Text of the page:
There was a time when I held a 100 percent interview-to-hire ratio. Of course I had only had three jobs—grocery bagger, bookseller, and movie theater popcorn eater/maker—but the wins increased my confidence and birthed a motto: “If I get an interview, I’m in there.”
The good fortune continued after college. I was hired as adjunct faculty at my alma mater and became a department manager at a clinic. Then I got lucky and aced a presentation that led to a consulting gig at another university. My motto was still true: “If I get an interview, I’m in there.”
I would be humbled in time.
The Great Recession hit and employers had the upper hand. There were hundreds of candidates for each job and I was lucky to get a phone interview, which only seemed to happen when I used my middle name, Wayne, on resumes. My first name, Dewan, is extra black. As I’ve said it’s Ebonics for “The One.” Research suggests that resumes with white-sounding names are more likely to get callbacks. Companies often refer to this as “being a good fit.” (By the way, phone interviews are borderline disrespectful. It’s like the company is saying, “Convince me that you’re even fit to see me face-to-face, peasant.”)
Still, I persisted during a rough couple years and reached a point where I typically didn’t interview for new jobs. Friends-of-friends or people I worked with in the past would contact me and we’d have conversation and that was that.
But now I’m in a new city and have few contacts. So I send out cover letters and resumes and hope for the best. I’ve had some luck, it looks like I’m about to sign a new grant writing contract, but I’ve also had some strange disappointments, including three interviews with a hospital who never emailed or called back (ghosted me!) after playing games with my heart. Hold me.
My first interview for the hospital job was on the phone. I was sick and had too much of a Nyquil high to be nervous, so I did well. The interviewer was a brotha, or at least he sounded like one. If my inkling was correct, that would have been the first time I’ve ever been interviewed by someone black. Crazy. Our 15 minute conversation was informal and pleasant. It was like we gave each other the black man handshake over the phone. Anyhow, I almost dropped my corporate code switch in favor of vocal fillers like “Fareal!” but caught myself. You never know…maybe he was testing me.
I was called for an in-person interview about a week later, a one-on-one discussion with the person who would have been my boss. It was a typical interview. I just went in there and told the truth. She asked where I see myself in five years. My answer: “Probably at home. I plan to invest more in real estate, spend time with the family and do some writing. That’s part of the reason we moved back to Ohio.” Not the best answer, but she seemed to admire my honesty. Although admittedly such honesty did not come from a place of honor. I’ve done my fair share of lying during job interviews, and it’s almost always led to good results. It’s just now I’m older and most of my brain space is devoted to Netflix and weird facts I find on the internet. My hard drive has very little room to remember fibs. Unfortunately.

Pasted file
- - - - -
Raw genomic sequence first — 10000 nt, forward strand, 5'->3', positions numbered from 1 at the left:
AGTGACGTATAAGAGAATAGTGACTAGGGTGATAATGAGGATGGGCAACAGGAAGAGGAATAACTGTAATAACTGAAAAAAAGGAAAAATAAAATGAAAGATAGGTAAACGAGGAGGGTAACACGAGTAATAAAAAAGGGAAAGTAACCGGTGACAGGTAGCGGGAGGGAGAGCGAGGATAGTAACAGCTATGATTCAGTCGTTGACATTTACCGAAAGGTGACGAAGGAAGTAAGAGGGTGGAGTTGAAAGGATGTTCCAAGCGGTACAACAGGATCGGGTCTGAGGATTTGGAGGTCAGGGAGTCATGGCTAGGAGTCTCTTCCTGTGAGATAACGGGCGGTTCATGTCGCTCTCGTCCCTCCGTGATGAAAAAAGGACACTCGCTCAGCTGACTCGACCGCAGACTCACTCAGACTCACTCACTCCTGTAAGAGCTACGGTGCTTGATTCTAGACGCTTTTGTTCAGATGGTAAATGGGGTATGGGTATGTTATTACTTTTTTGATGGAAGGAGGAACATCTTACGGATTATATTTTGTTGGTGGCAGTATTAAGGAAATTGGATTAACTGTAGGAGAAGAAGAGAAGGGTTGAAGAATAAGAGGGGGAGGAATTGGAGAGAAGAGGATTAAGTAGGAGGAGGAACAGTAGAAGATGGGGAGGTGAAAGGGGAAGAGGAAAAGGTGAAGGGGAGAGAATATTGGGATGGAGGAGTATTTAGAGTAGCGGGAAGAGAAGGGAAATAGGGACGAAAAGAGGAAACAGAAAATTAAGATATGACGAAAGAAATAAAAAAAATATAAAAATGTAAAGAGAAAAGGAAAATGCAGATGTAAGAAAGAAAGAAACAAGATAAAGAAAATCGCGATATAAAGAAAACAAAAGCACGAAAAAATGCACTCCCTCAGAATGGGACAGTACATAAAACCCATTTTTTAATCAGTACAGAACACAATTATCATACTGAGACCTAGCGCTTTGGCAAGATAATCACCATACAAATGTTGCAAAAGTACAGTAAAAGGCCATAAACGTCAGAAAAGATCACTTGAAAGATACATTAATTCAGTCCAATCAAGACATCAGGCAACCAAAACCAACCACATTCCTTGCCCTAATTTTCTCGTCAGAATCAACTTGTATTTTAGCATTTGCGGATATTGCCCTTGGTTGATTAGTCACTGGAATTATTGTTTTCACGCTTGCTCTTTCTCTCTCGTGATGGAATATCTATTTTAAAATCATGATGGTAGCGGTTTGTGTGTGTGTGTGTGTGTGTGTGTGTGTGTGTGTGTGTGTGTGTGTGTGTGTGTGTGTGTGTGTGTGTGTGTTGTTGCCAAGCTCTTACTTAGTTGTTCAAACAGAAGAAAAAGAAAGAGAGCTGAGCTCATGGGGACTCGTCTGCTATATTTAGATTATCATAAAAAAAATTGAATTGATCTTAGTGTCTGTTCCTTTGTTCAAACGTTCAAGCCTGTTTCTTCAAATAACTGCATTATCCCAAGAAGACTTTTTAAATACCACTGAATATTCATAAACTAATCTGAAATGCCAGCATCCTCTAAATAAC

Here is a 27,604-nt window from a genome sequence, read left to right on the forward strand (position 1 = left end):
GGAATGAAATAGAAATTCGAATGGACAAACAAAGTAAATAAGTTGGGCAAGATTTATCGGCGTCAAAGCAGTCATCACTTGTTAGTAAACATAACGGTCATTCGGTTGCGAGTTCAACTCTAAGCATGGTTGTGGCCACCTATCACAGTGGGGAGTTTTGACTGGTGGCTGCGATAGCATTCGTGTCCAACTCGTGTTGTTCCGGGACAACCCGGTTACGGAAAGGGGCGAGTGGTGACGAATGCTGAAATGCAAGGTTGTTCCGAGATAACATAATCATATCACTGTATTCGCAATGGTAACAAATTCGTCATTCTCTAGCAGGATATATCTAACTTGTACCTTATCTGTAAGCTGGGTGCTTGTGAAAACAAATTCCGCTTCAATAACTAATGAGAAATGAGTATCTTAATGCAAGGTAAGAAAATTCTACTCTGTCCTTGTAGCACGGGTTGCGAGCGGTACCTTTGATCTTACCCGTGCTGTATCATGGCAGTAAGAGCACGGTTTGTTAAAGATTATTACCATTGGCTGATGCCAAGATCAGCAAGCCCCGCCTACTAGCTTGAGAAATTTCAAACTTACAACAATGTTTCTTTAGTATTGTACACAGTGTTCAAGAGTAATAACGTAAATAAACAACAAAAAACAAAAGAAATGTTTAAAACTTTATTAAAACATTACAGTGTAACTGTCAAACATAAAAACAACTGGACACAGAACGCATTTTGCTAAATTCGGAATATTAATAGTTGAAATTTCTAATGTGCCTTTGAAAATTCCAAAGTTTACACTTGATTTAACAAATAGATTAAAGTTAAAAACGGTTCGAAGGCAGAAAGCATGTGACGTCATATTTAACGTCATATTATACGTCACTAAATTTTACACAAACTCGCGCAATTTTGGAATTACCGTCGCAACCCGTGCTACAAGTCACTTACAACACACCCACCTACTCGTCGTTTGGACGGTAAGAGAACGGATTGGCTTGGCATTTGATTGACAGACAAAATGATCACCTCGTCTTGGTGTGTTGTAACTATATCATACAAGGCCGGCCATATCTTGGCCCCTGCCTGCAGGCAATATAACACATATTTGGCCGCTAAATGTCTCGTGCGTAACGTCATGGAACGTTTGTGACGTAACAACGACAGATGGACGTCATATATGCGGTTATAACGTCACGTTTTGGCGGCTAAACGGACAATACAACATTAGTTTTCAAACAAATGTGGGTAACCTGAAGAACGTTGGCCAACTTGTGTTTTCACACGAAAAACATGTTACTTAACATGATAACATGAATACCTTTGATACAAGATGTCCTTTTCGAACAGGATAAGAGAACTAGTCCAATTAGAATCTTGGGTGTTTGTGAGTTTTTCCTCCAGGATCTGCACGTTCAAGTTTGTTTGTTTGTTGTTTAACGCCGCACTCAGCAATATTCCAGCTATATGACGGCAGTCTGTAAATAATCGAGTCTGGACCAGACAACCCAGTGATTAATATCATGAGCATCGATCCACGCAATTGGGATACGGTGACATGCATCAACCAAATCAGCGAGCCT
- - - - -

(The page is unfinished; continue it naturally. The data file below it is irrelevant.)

Two weeks later, the hospital invited me back for a group interview, and I flew in from San Diego on my own dime. But it wasn’t really an interview. I sat in a room with five staff members who told me about their jobs and cracked jokes. Various employees came and left or just stopped in to say hello. The phrase “progressive workplace” was used often, which I took as a question of my political allegiances. Maybe I should have worn a RESIST t-shirt or mentioned my anti-Trump Facebook posts, at least they’d be good for something.
But what really caught me off-guard was the language used to suggest I was going to be hired. “You will be working with…” “Your office will be on that side…” Damn! I walked out the interview ready to spend money I didn’t yet have.
A month passed without a hiring decision, at least not one that I was made aware of. I emailed the possible black guy. No response. I emailed the woman who would have had the life-changing (not necessarily for the better) opportunity to be my supervisor. No response.
I’m not sure what happened. Outside of the greeter at my favorite Walmart, who never says hi, either because he’s tried of seeing me or just doesn’t like me, I don’t have any haters. Maybe it was my old social media posts. Before I was washed I used to post some wild stuff, but nothing a “progressive workplace” can’t handle. Well I did once tweet “Domestic violence is never funny except…” and included a GIF of Prince smacking Apollonia. I mean, the look on this face, the horrendous acting…I’ll stop. Or maybe they were never that into me from the start.
I guess the hospital job wasn’t the right one for me. I should probably focus on getting gigs and contracts and therefore some level of freedom from the cruel corporate machine. On the bright side, the experience did provide me with more interview practice. Plus I got a new motto: “If I get an interview, I might get ghosted.”